The Los Angeles metropolitan area led the nation in traffic jams in 2005, with rush-hour drivers spending an extra 72 hours a year on average stuck in traffic, according to a study released on Tuesday.

The metropolitan areas of San Francisco-0akland, Washington, D.C.-Virginia-Maryland, and Atlanta were tied for the second most gridlocked areas, according to the study by the Texas Transportation Institute.

Drivers in those three areas spent an extra 60 hours on average during peak periods, defined as 6 a.m. to 9 a.m. and 4 p.m. to 7 p.m., the study found.

But drivers in other regions around the country were not much luckier. The report ( found traffic gridlock worsened in all 437 large, medium and small urban centers in 2005.

“What causes congestion? In a word, ‘you.’ Most of the Mojave Desert is not congested,? wrote report authors David Schrank, associate research scientist, and Tim Lomax, research engineer.

The Texas Transportation Institute is an arm of the Texas A&M University System in College Station, Texas.

In the last 20 years, travel has increased by 105 percent in metropolitan areas but road capacity — measured by freeways and major thoroughfares — has only risen 45 percent.

Travel by public transportation in 85 urban areas climbed 30 percent in the past two decades.

The study found that drivers in the Dallas-Fort Worth-Arlington, Texas, area had average delays of 58 hours.

San Diego drivers faced an average delay of 57 hours, and Houston drivers had an average delay of 56 hours. Detroit was in a three-way tie with San Jose, California, and Orlando, with average delays of 54 hours, according to the report.

Traffic forced U.S. urban dwellers to travel 4.2 billion hours more and buy an extra 2.9 billion gallons of fuel in 2005, for a total cost of $78 billion, the study said.

That worked out to 220 million more hours and 140 million more gallons of fuel than in 2004, with the total cost rising $5 billion.

Solving the problem not only includes focusing on “critical? corridors and easing choke points but making work schedules more flexible and building more areas where people can walk to work, the study said.

Courtesy of Yahoo News.

Richard Cranium

Lance, Anthony (not pictured) and I headed to Seal Beach for a quick 30 mile ride. Lance is testing the KHS Flite 300, so we wanted to see how it would perform as a recreational road bike. As usual, I take my KHS F20-R for these rides. The bike always commands attention, but today I had a roadie ask me the following:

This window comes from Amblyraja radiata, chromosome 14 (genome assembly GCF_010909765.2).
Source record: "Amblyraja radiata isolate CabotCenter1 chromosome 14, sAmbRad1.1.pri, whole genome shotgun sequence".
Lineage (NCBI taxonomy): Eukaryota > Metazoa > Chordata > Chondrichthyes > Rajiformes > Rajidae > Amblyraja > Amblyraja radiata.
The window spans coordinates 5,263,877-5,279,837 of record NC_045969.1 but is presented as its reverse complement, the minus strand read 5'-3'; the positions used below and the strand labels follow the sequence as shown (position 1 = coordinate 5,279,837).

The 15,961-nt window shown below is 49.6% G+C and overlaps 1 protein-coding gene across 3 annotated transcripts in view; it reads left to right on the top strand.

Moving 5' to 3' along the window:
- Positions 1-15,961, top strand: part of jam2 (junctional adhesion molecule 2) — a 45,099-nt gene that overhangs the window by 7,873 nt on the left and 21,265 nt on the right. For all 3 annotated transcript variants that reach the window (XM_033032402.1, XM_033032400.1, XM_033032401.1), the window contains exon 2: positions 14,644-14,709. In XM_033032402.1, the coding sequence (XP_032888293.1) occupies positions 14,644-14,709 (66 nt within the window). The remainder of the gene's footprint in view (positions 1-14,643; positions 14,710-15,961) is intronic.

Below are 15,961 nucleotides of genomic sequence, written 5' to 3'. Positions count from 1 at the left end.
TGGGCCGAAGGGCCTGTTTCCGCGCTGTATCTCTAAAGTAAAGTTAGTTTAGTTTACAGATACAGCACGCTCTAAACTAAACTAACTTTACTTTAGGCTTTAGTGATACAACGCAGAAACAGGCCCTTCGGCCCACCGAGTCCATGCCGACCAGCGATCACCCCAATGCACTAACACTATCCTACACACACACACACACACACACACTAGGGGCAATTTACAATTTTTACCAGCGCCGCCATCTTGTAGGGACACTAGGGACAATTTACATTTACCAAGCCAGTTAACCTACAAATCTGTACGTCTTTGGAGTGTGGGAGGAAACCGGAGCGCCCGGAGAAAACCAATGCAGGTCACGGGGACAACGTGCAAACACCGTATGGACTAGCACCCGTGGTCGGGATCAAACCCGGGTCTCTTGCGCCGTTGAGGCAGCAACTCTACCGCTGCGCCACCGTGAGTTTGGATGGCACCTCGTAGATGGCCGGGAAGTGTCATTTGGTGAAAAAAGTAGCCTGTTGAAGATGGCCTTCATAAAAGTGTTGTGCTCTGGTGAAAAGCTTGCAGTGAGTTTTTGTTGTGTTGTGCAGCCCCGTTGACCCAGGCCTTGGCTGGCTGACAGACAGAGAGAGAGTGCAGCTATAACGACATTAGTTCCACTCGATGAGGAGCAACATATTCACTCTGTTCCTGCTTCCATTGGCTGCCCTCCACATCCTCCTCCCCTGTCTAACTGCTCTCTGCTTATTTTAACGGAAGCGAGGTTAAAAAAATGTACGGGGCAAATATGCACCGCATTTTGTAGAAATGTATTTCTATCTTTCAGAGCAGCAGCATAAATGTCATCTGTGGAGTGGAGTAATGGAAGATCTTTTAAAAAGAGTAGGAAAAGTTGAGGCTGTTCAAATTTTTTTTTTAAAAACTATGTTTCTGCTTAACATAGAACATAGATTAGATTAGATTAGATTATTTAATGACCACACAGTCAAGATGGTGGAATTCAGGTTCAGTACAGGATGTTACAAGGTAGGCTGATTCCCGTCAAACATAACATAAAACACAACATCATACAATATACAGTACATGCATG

Q. What would the bike like to be when it grows up?
A. The bike doesn’t need to grow up, it is able to keep up with the bigger bikes.
Q. (To Lance) Aren’t you embarrassed of being seen riding with this guy (me)?
A. mmmmphhh (biting my lips so I won’t say what a pompous a$$ the guy is)

Anyhow, I can’t blame the guy for being bitter, could it be that he is still frustrated at the Tour de France fiasco? or maybe that Landis was found guilty? or maybe he forgot to take his EPO this morning…

In times like this, I’m proud to say that I’m a Bike Commuter first, a Mountain Biker Second, and a roadie last.

Last year, I had the opportunity to write a how-to article for the good folks over at C.I.C.L.E. Since then, I have amassed a small collection of hardware (about $15.00 worth) that makes a truly universal homemade headset cup press and crown race installer.

The parts of my handy dandy headset press:

The parts of the basic press include a selection of large washers, a piece of 3/8″ threaded rod (sometimes referred to as “allthread�?), a pair of flange nuts and two thick nylon washers to reduce friction between nuts and press-washers.

Don’t forget the nylon washers — it makes things a whole lot smoother:

As in the previous article, I must set out this disclaimer — I didn’t invent this…the concept of a homemade cup press has been around for a long time. I’ve seen versions using only washers and versions using sections of PVC pipe as cup adapters. However, I have discovered a piece of hardware in the plumbing department of my local home-improvement store that really makes this setup a piece of cake to use — some type of copper reducing fitting. Here is the heart of my system:

These little beauties taper down from about 2″ down to about 7/8″. Since they’re made of copper, they are way softer than the typical cups you might find in a vintage or modern headset — even lightweight aluminum cups. And, they are universal — they’ll fit the tightest vintage 1 inch threaded headset…oddball 1 1/4 inch headsets from the mid 90s…modern 1 1/8 inch headsets…heavy-duty One Point Five downhill headsets…even old one-piece bottom bracket cups (Ashtabula) found on cheap beach cruisers and old BMX bikes!!